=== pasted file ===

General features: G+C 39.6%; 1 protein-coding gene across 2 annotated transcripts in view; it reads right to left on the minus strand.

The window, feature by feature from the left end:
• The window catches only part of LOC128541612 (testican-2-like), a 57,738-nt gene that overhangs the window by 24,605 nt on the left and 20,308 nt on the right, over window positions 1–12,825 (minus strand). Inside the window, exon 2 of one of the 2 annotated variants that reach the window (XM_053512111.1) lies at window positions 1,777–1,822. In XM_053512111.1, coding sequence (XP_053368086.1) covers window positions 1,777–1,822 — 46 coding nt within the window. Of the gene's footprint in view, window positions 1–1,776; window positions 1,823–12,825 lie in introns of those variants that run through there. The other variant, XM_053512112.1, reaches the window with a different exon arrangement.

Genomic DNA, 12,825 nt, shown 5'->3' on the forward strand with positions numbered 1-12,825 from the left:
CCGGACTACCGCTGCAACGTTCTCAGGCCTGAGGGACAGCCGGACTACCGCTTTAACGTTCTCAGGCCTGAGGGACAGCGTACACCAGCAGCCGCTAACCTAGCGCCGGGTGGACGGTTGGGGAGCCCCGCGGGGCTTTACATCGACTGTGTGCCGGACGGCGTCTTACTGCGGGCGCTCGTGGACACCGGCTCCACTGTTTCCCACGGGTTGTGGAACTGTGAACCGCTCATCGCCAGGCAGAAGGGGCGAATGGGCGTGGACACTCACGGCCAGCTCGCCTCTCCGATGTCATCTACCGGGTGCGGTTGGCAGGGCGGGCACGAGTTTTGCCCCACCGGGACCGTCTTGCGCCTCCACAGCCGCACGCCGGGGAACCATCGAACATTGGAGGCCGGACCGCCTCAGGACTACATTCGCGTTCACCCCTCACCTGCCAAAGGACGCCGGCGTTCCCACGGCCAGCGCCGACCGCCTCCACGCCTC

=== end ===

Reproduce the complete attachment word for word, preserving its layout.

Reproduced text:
General features: G+C 39.6%; 1 protein-coding gene across 2 annotated transcripts in view; it reads right to left on the minus strand.

The window, feature by feature from the left end:
• The window catches only part of LOC128541612 (testican-2-like), a 57,738-nt gene that overhangs the window by 24,605 nt on the left and 20,308 nt on the right, over window positions 1–12,825 (minus strand). Inside the window, exon 2 of one of the 2 annotated variants that reach the window (XM_053512111.1) lies at window positions 1,777–1,822. In XM_053512111.1, coding sequence (XP_053368086.1) covers window positions 1,777–1,822 — 46 coding nt within the window. Of the gene's footprint in view, window positions 1–1,776; window positions 1,823–12,825 lie in introns of those variants that run through there. The other variant, XM_053512112.1, reaches the window with a different exon arrangement.

Genomic DNA, 12,825 nt, shown 5'->3' on the forward strand with positions numbered 1-12,825 from the left:
CCGGACTACCGCTGCAACGTTCTCAGGCCTGAGGGACAGCCGGACTACCGCTTTAACGTTCTCAGGCCTGAGGGACAGCGTACACCAGCAGCCGCTAACCTAGCGCCGGGTGGACGGTTGGGGAGCCCCGCGGGGCTTTACATCGACTGTGTGCCGGACGGCGTCTTACTGCGGGCGCTCGTGGACACCGGCTCCACTGTTTCCCACGGGTTGTGGAACTGTGAACCGCTCATCGCCAGGCAGAAGGGGCGAATGGGCGTGGACACTCACGGCCAGCTCGCCTCTCCGATGTCATCTACCGGGTGCGGTTGGCAGGGCGGGCACGAGTTTTGCCCCACCGGGACCGTCTTGCGCCTCCACAGCCGCACGCCGGGGAACCATCGAACATTGGAGGCCGGACCGCCTCAGGACTACATTCGCGTTCACCCCTCACCTGCCAAAGGACGCCGGCGTTCCCACGGCCAGCGCCGACCGCCTCCACGCCTC